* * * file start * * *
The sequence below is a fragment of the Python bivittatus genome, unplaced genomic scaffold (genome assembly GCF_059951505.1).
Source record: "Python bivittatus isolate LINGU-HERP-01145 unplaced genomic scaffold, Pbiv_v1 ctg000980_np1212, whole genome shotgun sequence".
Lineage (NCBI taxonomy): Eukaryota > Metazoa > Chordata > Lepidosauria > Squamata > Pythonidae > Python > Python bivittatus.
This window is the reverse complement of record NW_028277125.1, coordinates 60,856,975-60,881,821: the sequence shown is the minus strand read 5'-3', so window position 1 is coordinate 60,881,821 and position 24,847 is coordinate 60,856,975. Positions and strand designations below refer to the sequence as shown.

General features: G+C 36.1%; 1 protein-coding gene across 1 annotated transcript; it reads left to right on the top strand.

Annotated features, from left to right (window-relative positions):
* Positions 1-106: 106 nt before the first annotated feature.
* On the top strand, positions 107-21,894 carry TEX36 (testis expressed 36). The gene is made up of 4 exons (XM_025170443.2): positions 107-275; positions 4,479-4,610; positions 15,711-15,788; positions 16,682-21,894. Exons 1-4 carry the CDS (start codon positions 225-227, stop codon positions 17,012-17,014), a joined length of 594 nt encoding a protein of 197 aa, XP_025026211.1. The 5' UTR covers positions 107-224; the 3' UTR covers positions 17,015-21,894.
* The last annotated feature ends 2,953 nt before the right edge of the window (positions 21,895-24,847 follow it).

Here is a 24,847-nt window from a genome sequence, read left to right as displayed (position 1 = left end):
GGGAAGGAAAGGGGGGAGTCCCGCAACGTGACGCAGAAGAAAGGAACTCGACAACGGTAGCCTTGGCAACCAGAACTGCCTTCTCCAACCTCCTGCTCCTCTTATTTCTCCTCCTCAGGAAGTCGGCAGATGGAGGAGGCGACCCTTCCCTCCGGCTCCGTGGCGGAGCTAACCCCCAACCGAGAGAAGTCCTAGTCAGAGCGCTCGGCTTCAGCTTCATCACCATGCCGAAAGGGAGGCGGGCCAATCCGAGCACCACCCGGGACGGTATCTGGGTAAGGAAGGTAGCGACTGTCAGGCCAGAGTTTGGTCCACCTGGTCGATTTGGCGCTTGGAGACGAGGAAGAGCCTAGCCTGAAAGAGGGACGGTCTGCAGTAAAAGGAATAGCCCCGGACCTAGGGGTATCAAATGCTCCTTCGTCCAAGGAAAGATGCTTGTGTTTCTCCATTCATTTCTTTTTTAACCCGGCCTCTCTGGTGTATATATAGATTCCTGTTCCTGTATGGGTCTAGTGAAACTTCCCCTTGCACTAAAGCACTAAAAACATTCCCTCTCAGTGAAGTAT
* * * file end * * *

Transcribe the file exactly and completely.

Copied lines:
The sequence below is a fragment of the Python bivittatus genome, unplaced genomic scaffold (genome assembly GCF_059951505.1).
Source record: "Python bivittatus isolate LINGU-HERP-01145 unplaced genomic scaffold, Pbiv_v1 ctg000980_np1212, whole genome shotgun sequence".
Lineage (NCBI taxonomy): Eukaryota > Metazoa > Chordata > Lepidosauria > Squamata > Pythonidae > Python > Python bivittatus.
This window is the reverse complement of record NW_028277125.1, coordinates 60,856,975-60,881,821: the sequence shown is the minus strand read 5'-3', so window position 1 is coordinate 60,881,821 and position 24,847 is coordinate 60,856,975. Positions and strand designations below refer to the sequence as shown.

General features: G+C 36.1%; 1 protein-coding gene across 1 annotated transcript; it reads left to right on the top strand.

Annotated features, from left to right (window-relative positions):
* Positions 1-106: 106 nt before the first annotated feature.
* On the top strand, positions 107-21,894 carry TEX36 (testis expressed 36). The gene is made up of 4 exons (XM_025170443.2): positions 107-275; positions 4,479-4,610; positions 15,711-15,788; positions 16,682-21,894. Exons 1-4 carry the CDS (start codon positions 225-227, stop codon positions 17,012-17,014), a joined length of 594 nt encoding a protein of 197 aa, XP_025026211.1. The 5' UTR covers positions 107-224; the 3' UTR covers positions 17,015-21,894.
* The last annotated feature ends 2,953 nt before the right edge of the window (positions 21,895-24,847 follow it).

Here is a 24,847-nt window from a genome sequence, read left to right as displayed (position 1 = left end):
GGGAAGGAAAGGGGGGAGTCCCGCAACGTGACGCAGAAGAAAGGAACTCGACAACGGTAGCCTTGGCAACCAGAACTGCCTTCTCCAACCTCCTGCTCCTCTTATTTCTCCTCCTCAGGAAGTCGGCAGATGGAGGAGGCGACCCTTCCCTCCGGCTCCGTGGCGGAGCTAACCCCCAACCGAGAGAAGTCCTAGTCAGAGCGCTCGGCTTCAGCTTCATCACCATGCCGAAAGGGAGGCGGGCCAATCCGAGCACCACCCGGGACGGTATCTGGGTAAGGAAGGTAGCGACTGTCAGGCCAGAGTTTGGTCCACCTGGTCGATTTGGCGCTTGGAGACGAGGAAGAGCCTAGCCTGAAAGAGGGACGGTCTGCAGTAAAAGGAATAGCCCCGGACCTAGGGGTATCAAATGCTCCTTCGTCCAAGGAAAGATGCTTGTGTTTCTCCATTCATTTCTTTTTTAACCCGGCCTCTCTGGTGTATATATAGATTCCTGTTCCTGTATGGGTCTAGTGAAACTTCCCCTTGCACTAAAGCACTAAAAACATTCCCTCTCAGTGAAGTAT